U.S. Sen. Maria Cantwell has joined the effort to keep Felts Field and 148 small airport towers open.
Last Friday, Cantwell and a bipartisan group of other federal government leaders urged the FAA to rethink plans to close the towers on June 15 as part of the sequestration process.
“The decision to shutter contract towers on such a wide-scale basis is unprecedented,” Cantwell and others wrote. “It is deeply troubling that the agency seems intent on proceeding with the closure of key air-traffic control assets absent adequate safety and study.”
The Federal Aviation Administration is attempting to cut $637 million from its budget. The letter was sent to U.S. Department of Transportation Secretary Ray LaHood and FAA Administrator Michael Huerta.
“We recognize that the FAA faces difficult choices,” the letter continues, “but in this instance we remain opposed to the FAA’s action and will continue to urge action keep contract towers open and operational.”
In addition to Felts Field, four other contract towers in Washington state are scheduled to be closed by the FAA: Renton Municipal Airport, Tacoma Narrow Airport, Yakima Air Terminal/McCallister Field and Olympia Regional Airport.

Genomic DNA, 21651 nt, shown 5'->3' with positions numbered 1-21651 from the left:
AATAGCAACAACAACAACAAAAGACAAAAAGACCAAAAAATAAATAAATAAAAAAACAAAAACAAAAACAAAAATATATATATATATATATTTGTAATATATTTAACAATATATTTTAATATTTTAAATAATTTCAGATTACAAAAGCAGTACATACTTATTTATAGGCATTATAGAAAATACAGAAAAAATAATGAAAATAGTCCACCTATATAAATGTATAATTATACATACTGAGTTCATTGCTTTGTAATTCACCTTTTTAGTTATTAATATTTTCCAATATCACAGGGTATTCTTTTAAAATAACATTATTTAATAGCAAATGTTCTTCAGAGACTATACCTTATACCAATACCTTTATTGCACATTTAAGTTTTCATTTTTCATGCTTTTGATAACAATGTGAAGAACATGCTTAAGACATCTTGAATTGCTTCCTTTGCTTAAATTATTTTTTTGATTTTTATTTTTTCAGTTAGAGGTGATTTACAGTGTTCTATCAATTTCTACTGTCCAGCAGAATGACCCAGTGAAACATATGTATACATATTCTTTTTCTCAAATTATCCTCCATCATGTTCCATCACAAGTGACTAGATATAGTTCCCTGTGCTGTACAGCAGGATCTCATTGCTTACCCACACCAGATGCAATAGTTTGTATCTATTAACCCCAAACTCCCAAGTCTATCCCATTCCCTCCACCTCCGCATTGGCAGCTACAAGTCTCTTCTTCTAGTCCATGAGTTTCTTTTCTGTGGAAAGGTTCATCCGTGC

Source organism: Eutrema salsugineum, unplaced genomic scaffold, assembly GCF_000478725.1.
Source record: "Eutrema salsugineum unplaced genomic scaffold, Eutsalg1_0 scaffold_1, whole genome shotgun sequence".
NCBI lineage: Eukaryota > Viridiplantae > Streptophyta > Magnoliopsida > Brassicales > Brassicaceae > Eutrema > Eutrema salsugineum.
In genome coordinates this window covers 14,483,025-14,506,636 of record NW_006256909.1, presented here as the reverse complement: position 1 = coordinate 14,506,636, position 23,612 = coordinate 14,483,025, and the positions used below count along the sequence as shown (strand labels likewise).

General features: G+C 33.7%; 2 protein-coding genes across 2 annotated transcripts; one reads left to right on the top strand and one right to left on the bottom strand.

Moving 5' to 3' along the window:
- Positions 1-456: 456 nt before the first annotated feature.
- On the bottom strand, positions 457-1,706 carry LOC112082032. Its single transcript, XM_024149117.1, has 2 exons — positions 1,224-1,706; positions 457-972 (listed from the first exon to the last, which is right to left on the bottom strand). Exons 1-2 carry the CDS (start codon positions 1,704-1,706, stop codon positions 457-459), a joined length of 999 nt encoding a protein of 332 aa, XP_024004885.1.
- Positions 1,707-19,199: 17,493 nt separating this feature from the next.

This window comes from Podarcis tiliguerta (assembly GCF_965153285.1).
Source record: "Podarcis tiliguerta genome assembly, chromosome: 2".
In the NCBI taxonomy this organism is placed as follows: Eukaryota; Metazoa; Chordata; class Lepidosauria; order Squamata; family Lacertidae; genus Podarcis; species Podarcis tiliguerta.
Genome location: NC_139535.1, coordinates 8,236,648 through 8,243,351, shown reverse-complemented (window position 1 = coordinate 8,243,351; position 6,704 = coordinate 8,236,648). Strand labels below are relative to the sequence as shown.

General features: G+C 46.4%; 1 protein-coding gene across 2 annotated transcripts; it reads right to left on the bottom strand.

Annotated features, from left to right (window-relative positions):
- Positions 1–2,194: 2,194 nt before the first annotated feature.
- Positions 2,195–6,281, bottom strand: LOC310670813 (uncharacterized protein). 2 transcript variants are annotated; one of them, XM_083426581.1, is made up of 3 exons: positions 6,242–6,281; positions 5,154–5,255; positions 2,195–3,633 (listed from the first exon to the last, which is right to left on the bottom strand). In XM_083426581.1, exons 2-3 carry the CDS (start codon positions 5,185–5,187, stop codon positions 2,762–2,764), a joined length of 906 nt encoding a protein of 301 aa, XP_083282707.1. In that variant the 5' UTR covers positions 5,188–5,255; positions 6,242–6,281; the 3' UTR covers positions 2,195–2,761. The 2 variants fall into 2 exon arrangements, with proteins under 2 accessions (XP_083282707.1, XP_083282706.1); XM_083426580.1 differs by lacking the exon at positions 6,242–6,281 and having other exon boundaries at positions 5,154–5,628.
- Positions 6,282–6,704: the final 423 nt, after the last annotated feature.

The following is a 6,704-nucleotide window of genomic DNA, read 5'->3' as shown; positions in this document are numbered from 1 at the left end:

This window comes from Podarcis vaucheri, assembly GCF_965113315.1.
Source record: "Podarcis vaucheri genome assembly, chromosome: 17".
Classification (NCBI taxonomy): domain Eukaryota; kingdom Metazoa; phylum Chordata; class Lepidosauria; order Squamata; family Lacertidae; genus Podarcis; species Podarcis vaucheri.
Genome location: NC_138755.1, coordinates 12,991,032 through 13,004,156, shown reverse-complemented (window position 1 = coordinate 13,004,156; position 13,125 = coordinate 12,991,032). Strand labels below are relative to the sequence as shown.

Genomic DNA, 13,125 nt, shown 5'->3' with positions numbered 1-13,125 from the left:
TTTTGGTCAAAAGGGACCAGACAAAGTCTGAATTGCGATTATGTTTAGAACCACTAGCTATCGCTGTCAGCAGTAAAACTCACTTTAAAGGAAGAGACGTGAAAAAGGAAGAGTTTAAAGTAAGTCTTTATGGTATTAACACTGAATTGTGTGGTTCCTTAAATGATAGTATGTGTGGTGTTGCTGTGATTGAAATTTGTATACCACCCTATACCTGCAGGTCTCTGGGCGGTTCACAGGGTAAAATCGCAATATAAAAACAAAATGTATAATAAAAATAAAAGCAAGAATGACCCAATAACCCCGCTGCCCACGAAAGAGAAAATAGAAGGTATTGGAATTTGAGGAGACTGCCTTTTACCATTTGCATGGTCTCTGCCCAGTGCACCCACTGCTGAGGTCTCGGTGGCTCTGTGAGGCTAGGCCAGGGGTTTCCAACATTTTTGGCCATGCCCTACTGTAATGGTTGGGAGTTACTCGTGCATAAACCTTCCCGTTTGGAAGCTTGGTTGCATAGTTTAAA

Signing the letter with Cantwell, a Democrat, were Sen. Kelly Ayotte (R-N.H.), the chairwoman and ranking member of the Senate Subcommittee on Aviation Operations, Safety and Security. It was also signed by House commerce and aviation leaders, reps. Bill Schuster (R-Pa.), Rich Nahall (D-W.V.) and Frank LoBiondo (R-N.J.).
A congressional Commerce Committee hearing on aviation was scheduled for Tuesday on the consequences of sequestration, and the FAA’s efforts to implement safety provisions. Huerta was scheduled to testify.
Originally, the towers were scheduled to shut down April 7, however legal challenges – including one filed by Spokane Airports – precipitated the FAA moving back the date.
If the towers are closed, the airports will continue to operate – only it will be without the extra set of “eyes.” Pilots will communicate with one another to coordinate landings and take-offs.
Towers may also remain open if other funding is found to pay for air-traffic controllers.